DAQ F/T sensors are currently compatible with PCI, cPCI, PCMCIA, ISA, and USB data-acquisition cards with a variety of resolutions and sampling rates.

Robert Little
ATI Industrial Automation
Apex, N.C.
www.ati-ia.com

Six-axis force/torque (F/T) sensors measure force and torque in many applications, including electrical and mechanical assembly, product testing, and robot material handling. The sensors help verify part insertion, maintain constant force during buffing, polishing, and deburring, and collect force information for lot testing and statistical process control (SPC). F/T sensors need high-speed data outputs and must work with a variety of bus formats such as PCI and USB. A recent development by ATI Industrial Automation called DAQ F/T integrates sensors directly into desktop and laptop computers using off-the-shelf data-acquisition (DAQ) cards. The result: higher data speeds, easier installation, and flexibility in bus selection and operating systems.

A conventional sensor system consists of a transducer, high-flex cable, and a controller to convert strain-gage input to force and torque values. Output is sent to a computer or robot controller using serial, analog, or a customized bus controller. Serial communications are typically slow, and analog output must be converted to digital format. Customized bus controllers are fixed to only one bus format so that improvements in resolution, data speed, or format change requires an expensive upgrade. Because of this, customized bus controllers are only developed after large technology improvements are made over an 8 to 12-year span.

By contrast, the DAQ F/T lets users keep up with technology improvements by using off-the-shelf DAQ cards. DAQ F/Ts modify strain-gage signals from transducers and send them to a DAQ card which controls resolution and data speed. These cards change their hardware and software with new bus formats and operating systems, thus keeping the DAQ F/T updated to fit any desktop and laptop computer on the market. The six-axis DAQ F/T system consists of a transducer, high-flex cable, interface board, power supply, DAQ card, and software tools. A proprietary interface card on or near the transducer produces a low-noise seven-channel signal that can be read by most off-the-shelf analog-input DAQ cards with at least seven available channels. PC-based software converts the signals to force and torque output. The computer, through the DAQ card, powers the interface card and transducer.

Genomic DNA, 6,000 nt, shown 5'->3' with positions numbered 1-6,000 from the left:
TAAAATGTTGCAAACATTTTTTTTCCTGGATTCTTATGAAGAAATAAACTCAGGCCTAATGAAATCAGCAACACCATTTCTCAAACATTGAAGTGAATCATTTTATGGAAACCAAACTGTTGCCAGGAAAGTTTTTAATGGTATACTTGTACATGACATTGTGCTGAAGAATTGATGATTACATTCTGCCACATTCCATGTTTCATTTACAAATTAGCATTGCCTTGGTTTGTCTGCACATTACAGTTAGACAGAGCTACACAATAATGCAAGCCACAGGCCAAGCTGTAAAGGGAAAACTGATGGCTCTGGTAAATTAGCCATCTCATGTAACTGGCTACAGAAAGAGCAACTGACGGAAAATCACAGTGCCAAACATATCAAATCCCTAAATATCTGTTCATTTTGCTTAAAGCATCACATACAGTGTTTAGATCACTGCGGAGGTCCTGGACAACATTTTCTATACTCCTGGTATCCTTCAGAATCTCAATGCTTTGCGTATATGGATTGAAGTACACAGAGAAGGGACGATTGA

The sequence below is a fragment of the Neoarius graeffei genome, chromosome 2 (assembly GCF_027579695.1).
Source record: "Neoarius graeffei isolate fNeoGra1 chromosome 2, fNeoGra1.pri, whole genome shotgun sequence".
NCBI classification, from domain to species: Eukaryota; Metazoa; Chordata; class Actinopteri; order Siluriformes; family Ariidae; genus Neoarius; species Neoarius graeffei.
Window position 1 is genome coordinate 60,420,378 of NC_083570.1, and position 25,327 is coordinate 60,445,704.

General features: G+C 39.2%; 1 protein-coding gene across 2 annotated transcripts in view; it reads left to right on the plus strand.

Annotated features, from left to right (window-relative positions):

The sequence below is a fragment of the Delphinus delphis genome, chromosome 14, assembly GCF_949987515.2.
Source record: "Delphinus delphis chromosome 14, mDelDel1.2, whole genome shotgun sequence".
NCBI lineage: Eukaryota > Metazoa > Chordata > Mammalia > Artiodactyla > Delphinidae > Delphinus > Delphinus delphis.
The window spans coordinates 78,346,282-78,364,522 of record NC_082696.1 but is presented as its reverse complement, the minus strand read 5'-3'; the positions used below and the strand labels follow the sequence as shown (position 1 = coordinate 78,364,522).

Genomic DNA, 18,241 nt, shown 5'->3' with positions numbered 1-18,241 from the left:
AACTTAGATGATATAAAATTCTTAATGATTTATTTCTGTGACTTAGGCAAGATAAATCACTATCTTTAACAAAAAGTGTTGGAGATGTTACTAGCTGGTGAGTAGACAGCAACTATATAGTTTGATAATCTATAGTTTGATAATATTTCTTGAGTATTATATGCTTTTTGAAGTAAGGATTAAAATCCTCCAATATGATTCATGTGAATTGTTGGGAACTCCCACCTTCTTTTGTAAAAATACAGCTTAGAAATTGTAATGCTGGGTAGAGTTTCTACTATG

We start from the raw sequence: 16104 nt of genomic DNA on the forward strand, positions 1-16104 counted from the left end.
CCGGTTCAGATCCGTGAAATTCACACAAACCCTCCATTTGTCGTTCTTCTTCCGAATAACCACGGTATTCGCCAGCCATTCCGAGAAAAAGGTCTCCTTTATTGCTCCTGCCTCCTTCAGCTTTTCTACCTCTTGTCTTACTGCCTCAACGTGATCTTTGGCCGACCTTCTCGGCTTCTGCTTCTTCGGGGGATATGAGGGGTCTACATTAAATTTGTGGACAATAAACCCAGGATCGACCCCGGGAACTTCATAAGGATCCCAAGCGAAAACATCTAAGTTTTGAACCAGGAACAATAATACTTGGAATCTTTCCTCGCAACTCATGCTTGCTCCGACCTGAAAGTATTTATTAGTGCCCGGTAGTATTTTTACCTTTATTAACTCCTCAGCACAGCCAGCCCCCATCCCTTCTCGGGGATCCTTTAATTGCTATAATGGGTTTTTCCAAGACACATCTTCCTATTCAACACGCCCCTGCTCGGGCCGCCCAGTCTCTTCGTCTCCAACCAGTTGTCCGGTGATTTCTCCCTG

MIT's Newman Laboratory for Biomechanics uses a rehabilitation robot equipped with an F/T sensor to significantly improve patients' recovery of arm movement following strokes.

Bundled software includes a reusable, hardware-independent Windows ActiveX component that configures the transducer system and converts raw voltages into forces and torques. Non-Windows target platforms include a C library to perform the necessary F/T conversion. The system can be used in development platforms that support ActiveX or Automation containment, including Microsoft Visual Basic 6.0, Microsoft Visual C++, Microsoft .NET Platform, and National Instrument's LabVIEW, among others.

A key application area for F/T sensors is in industrial robotics. Devendra Garg of Duke University's Robotics and Manufacturing Automation (RAMA) Laboratory explains, "We employ Gamma F/T sensors on each of our two ABB IRB-140 six-axis industrial robots." F/T sensors measure force and torque at the base of the tool attached to a tool changer. This supplements the force feedback from the robot axes and precisely measures gripper forces. Software controllers use feedback data to correct motion errors, calibrate work-cell parameters, and verify object positions. The F/T sensing information is integrated with a vision system in the flexible work cell. "The accuracy and high polling rate of the sensors are vital to real-time force control applications and were the deciding factor in our decision to use ATI F/T systems. The compatibility of the National Instruments DAQ cards also saved us time integrating the equipment with our existing software controls."

Other applications include automated production lines that use the data to supplement quality assurance programs. DAQ F/T sensors measure place, movement, and position-dependent functions. The results are statistically processed and fed back into the production process to assure quality.